Two Omaha-area transplants in Moore, Okla., spent the minutes before the deadly tornado huddled in their homes with their families.
Laura Carter, her husband, Caleb, and their five children were inside a closet. Then they heard a radio report to evacuate. They got into their car, leaving the house two minutes before the tornado hit.
Jeff Trebbien, his wife and young stepdaughter, along with his grown stepson and his wife, rode out the tornado inside their home. They also were in a closet, wrapped in a mattress. When they emerged, they found that the home was destroyed.
Family members in Omaha said there's nothing like the pain of waiting to find out whether your relative has survived a natural disaster several states away.
“I can't tell you, as a parent, how glad you are, when I see the phone call back and he says, 'Hey, Dad,' ” said Jim Trebbien, Jeff's father and dean of the Culinary, Hospitality and Horticulture Department at Metropolitan Community College. “You just imagine the worst. It's quite scary.”
Jim Trebbien spoke to his son twice Monday after the tornado but couldn't reach him Tuesday. Cellphone towers were overloaded in the Oklahoma City area because of the high volume of calls.
Jeff Trebbien moved to Oklahoma four years ago to chase storms, in a way — he was a roofer whose job took him there to repair hail damage. He stayed because the hailstorms came so frequently that he made good money.
In the meantime, he met and married an Oklahoma woman.
That's how he ended up in a closet Monday, with the adults clutching his stepdaughter.
“To me, there's only one answer. God was looking out for these people,” Jim Trebbien said.
Jeff Trebbien, who now works as a car salesman, wasn't sure what he was going to do.
Caleb Carter arrived home Monday afternoon with a weather radio. Then came the call to evacuate. The Carters piled into the car and raced toward Interstate 35.
“They ran red lights,” said Laura Carter's sister, Sarah Fischer, who lives in Omaha. “They did everything they could to get to that Interstate.”
They made it just a couple of minutes before the tornado touched down.
As the oldest of six, Fischer took the lead in checking on the Carters and relaying to the rest of the family that they were safe. She held a cellphone to one ear and a landline phone to the other as she checked and updated Facebook and watched the TV news.
It was tough watching the pictures of the devastation as she tracked her sister's journey to her in-laws' house, Fischer said.
“You crave the information, but then you almost get too much information,” she said.
The Carters are now staying at Caleb's parents' house in nearby Mustang, Okla., while they collect themselves. They left the house without shoes or Mom's purse, and Dad doesn't have any work clothes.
Caleb sneaked back into the disaster zone to find that their house was still standing, though he couldn't get in to assess the damage. One block away, another home had been leveled.
Laura Carter, who moved to Oklahoma to attend college, hopes to come to Omaha in the next few days to stay with her sister or parents. So early Tuesday, Fischer began to solicit donations for clothing in the kids' and parents' sizes.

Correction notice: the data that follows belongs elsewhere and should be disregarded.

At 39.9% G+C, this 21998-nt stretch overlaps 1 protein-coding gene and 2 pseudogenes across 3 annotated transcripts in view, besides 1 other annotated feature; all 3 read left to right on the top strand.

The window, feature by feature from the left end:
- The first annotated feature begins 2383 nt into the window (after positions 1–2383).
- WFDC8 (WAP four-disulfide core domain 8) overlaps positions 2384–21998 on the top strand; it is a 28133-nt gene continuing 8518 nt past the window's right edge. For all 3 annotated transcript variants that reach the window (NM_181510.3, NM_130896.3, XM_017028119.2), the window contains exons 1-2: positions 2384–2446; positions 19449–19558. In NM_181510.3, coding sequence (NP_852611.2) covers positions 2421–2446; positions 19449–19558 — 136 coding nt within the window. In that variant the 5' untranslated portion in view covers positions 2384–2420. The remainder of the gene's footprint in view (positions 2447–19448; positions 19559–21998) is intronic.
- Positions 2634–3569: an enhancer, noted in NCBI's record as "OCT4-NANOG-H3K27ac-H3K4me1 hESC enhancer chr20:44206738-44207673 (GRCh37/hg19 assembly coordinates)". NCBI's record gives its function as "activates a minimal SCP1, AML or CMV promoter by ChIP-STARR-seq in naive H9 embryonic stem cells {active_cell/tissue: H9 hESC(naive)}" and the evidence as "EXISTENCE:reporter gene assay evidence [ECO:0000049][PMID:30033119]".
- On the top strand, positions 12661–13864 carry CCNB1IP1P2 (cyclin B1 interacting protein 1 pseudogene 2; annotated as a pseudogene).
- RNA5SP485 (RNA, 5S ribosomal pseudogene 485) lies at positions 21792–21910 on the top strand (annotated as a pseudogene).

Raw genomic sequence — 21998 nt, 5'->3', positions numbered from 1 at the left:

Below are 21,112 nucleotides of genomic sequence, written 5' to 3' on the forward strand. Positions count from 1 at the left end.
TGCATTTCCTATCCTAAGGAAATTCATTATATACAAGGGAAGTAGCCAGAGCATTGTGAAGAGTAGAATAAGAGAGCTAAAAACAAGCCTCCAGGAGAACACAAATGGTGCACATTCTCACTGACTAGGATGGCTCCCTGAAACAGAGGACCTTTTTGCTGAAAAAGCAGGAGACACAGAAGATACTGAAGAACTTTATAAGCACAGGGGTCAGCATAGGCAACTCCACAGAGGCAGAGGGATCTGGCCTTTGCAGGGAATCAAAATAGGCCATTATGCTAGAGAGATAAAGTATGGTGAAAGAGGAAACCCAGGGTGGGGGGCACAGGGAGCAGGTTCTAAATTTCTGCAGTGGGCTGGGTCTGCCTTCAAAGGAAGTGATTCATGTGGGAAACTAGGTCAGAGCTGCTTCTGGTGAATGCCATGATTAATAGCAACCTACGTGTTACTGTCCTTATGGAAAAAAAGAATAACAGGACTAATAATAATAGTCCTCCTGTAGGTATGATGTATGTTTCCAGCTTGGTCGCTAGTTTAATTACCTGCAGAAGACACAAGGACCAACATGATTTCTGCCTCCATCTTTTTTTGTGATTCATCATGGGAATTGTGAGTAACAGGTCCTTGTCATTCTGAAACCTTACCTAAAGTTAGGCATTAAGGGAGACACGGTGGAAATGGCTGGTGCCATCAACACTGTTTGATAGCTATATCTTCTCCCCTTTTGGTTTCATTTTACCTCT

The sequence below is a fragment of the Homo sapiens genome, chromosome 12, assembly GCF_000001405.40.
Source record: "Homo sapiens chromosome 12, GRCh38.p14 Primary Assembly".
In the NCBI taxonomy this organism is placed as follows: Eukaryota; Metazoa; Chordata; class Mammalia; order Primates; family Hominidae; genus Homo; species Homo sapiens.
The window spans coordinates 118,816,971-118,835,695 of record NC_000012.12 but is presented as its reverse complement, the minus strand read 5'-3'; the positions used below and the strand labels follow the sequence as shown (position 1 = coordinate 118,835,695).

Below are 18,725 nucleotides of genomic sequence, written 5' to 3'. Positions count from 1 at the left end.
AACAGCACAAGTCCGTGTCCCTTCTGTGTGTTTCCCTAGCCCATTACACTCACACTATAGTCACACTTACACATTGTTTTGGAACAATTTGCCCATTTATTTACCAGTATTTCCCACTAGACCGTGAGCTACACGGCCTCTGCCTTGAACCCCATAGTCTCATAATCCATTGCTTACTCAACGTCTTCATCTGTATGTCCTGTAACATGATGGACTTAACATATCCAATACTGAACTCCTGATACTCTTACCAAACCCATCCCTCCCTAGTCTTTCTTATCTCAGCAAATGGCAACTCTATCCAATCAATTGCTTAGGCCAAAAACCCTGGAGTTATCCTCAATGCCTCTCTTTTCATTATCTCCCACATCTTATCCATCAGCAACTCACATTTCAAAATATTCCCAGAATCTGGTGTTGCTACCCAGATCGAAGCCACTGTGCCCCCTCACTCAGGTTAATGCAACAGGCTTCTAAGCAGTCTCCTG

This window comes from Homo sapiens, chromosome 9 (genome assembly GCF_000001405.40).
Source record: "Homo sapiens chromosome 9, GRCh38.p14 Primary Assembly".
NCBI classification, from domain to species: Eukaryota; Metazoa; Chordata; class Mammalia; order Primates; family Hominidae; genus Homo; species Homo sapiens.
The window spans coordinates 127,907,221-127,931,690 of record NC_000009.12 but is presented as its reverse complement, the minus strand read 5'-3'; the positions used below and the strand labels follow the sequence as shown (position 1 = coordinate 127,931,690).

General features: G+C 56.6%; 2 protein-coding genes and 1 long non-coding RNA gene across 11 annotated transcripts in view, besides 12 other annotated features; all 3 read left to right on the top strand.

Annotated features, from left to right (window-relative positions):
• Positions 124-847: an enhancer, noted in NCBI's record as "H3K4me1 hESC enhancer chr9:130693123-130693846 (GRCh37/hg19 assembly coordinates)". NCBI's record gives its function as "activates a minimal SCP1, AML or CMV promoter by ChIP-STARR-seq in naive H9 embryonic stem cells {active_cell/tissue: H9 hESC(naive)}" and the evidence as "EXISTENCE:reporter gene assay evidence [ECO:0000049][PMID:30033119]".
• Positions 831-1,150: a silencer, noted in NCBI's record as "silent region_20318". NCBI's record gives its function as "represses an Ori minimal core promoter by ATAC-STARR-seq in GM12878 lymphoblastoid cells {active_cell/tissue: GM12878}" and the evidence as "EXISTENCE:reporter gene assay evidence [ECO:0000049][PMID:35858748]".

By the end of the day, she was overwhelmed with the response. Boxes and boxes of clothes and toys rolled in, mostly from strangers.
“You think, 'I wish I could do something to help.' I would feel that way,” she said. “Often, you feel so helpless.”
One woman dropped off a few things, including gift cards.
She asked for a pen to write a check to Laura Carter. Her only condition was that Carter not waste her time writing a thank-you note.
When the woman left, Fischer looked at the check. She started crying.
The woman had given her sister $1,000.
“I have no idea who that is,” Fischer said of the donor, wiping away the tears. “I have goosebumps right now.”
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Deadly Nebraska tornadoes
March 23, 1913: Omaha and Ralston, F4, an estimated 103 people die and $8.7 million in damage
June 7, 1953: Arcadia, 11 deaths. No Fujita rating or damage estimate available
June 3, 1980: Grand Island, F4, five deaths, $2.5 million in damage
May 9, 1953: Hebron, F3, five deaths, $2.5 million in damage
May 8, 1965: Primrose, F4, four deaths, $25 million in damage
May 6, 1975: Omaha, F4, three deaths, $250 million in damage
June 8, 1949: Belvidere, three deaths, no Fujita rating or damage estimate
May 5, 1964: Bradshaw, F5, Bradshaw, two deaths, $2.5 million in damage
May 7, 1988: Sarpy-Douglas Counties, two tornadoes merge into one F2, two deaths, $2.5 million in damage
May 22, 2004: Hallam, F3, one death, $100 million in damage
June 23, 2003: Deshler, F2, one death, $5.5 million in damage
Compiled by World-Herald librarian Sheritha Lewis
Source: Ken Dewey, University of Nebraska-Lincoln, www.stormhorizon.org
Top ten deadliest U.S. tornadoes since 1900
695 deaths. March 18, 1925, in Missouri, Illinois and Indiana
216 deaths. April 5, 1936, in Tupelo, Miss.
203 deaths. April 6, 1936, in Gainesville, Ga.
181 deaths. April 9, 1947, in Woodward, Okla.
158 deaths. May 22, 2011, in Joplin, Mo.
143 deaths. April 24, 1908, in Amite, La., and Purvis, Miss.
116 deaths. June 8, 1953, in Flint, Mich.
114 deaths. May 11, 1953, in Waco, Texas
114 deaths. May 18, 1902, in Goliad, Texas
103 deaths. March 23, 1913, in Omaha
Source: National Oceanic and Atmospheric Administration